The Illinois primary isn’t for another nine months or so, but based on our state’s history in these sorts of elections, Joe Biden appears to have the edge.
Why? Because in presidential politics, Illinois is not a state that likes outsiders, dark horses, rebels, or radicals. Since primaries began to matter in choosing nominees, in 1972, we have almost always voted for the establishment candidate, or the eventual winner. As the one-time home of the nation’s most influential Democratic machine, we like regulars, not independents. Here’s a list of our choices.
1972: Edmund Muskie. The Maine senator and 1968 VP nominee was the choice of Chicago party bosses. Mayor Richard J. Daley invited Muskie to a meeting of the Cook County Democratic Central Committee, where he compared the candidate to John F. Kennedy. Muskie won Illinois, but lost the nomination to George McGovern.
1976: Jimmy Carter. By the time Illinois voted in March, Carter had driven most of the other serious contenders out of the race. He easily beat George Wallace, 48 percent to 27 percent.
1980: Jimmy Carter. Plenty of northeastern and western states supported Sen. Edward Kennedy’s challenge to Carter. Illinois stuck with the incumbent.
1984: Walter Mondale. Former vice president Mondale actually won fewer states than his younger, more charismatic opponent, Colorado Sen. Gary Hart, but he amassed more delegates. Illinois stuck with the bland but better known candidate.
1988: Paul Simon — the one time Illinois broke the mold. He was, after all, our senator. Illinois was the only state he won.
1992: Bill Clinton, who lost Iowa and New Hampshire, which are supposed to determine the eventual nominee, but won most of the other states.
1996: Clinton, who had no primary opposition.
2000: Al Gore, who won every primary.
2004: John Kerry, who won almost every primary.
2008: Barack Obama. He wasn’t the establishment candidate; that was Hillary Clinton. But he was our favorite son, and he’d won the Iowa caucuses. We didn’t choose him because he had charisma, we chose him because he was from Illinois, the same reason we chose Paul Simon, who had anti-charisma.
2012 Obama, who had no primary opposition.
2016: Hillary Clinton. Bernie Sanders carried our neighboring Upper Midwestern states, Wisconsin and Michigan, an indication of the disaffection with Clinton that would lead both to vote for Trump in November. Illinois went with Clinton 50.5% to 48.7%. She was the choice of the party regulars, and she was born and raised in Park Ridge, two factors Illinois appreciates.
Biden seems to fit the profile of an Illinois Democratic primary winner. He’s certainly part of the establishment, as a former vice president and a six-term senator from Delaware. He’s not from Illinois, but he served under an Illinoisan, Barack Obama, who remains beloved in his home state.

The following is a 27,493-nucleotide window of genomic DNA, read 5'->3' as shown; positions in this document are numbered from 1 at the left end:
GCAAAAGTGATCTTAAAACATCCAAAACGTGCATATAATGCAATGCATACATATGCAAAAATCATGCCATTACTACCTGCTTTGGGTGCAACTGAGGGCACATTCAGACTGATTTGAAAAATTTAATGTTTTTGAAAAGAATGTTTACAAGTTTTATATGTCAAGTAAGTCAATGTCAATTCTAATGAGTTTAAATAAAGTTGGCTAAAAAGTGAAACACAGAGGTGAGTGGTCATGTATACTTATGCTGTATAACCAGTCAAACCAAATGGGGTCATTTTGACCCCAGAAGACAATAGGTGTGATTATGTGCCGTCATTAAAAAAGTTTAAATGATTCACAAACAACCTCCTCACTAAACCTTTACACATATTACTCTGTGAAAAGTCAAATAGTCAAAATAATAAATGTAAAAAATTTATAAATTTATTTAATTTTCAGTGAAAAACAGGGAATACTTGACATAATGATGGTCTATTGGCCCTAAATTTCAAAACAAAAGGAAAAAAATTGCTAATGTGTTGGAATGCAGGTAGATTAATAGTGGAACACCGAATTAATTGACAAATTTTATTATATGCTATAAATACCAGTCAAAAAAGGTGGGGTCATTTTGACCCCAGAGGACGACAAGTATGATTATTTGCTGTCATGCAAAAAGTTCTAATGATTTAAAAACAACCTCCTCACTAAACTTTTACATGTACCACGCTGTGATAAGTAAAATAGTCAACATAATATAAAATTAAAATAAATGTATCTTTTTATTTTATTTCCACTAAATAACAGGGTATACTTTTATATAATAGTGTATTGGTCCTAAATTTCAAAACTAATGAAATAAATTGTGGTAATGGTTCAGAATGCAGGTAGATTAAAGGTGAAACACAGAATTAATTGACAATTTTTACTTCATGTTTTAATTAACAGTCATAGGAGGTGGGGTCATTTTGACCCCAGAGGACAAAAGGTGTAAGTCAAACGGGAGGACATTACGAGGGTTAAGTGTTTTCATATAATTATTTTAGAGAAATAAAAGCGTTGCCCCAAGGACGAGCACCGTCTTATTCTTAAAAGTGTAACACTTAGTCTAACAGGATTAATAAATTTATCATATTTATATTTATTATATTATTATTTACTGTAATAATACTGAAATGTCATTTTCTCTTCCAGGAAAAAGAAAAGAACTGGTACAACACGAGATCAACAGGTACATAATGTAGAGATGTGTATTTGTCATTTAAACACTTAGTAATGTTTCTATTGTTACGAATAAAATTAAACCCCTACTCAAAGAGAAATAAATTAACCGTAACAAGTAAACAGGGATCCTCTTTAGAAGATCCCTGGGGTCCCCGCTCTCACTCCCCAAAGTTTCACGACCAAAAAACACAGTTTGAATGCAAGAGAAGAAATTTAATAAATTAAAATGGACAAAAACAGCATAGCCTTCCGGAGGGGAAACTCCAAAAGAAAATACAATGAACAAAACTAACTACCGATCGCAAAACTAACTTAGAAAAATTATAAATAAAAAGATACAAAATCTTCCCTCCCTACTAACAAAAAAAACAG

Another factor in Biden’s favor is his standing with black voters: 50 percent support him. The black community is well organized politically in Illinois, one of the few states in which black voter turnout (67%) equals that of the population as a whole.
A little more doubtful is whether Biden fits the profile of a Democratic presidential winner.
He’s a former vice president; so were Hubert Humphrey and Al Gore. He’s also a white Northern Democrat running a race in which the last six nominees who fit that description lost: Humphrey, McGovern, Mondale, Michael Dukakis, Kerry, and Hillary Clinton. The party’s three winners during that period were Jimmy Carter and Bill Clinton, both white Southerners, and Barack Obama, a black Northerner. They attracted supporters who didn’t typically vote Democratic, or who didn’t vote at all. Biden, on the other hand, would be unlikely to reach beyond the party’s typical constituency.
Biden leads Donald Trump 49% to 39% in early polls, a wider margin than any other Democrat. Still, his victory over Trump shouldn’t be considered a foregone conclusion. Hillary Clinton led Trump in every 2016 poll, and the president has a fanatical following that regards him as the savior of the American way of life. The Democrats may want to nominate someone more exciting than old Uncle Joe, someone who can make their cause feel like as much of a crusade as Trump’s.
Whoever that is, they will probably not win Illinois. We don’t go in for exciting candidates, unless they happen to be from here.
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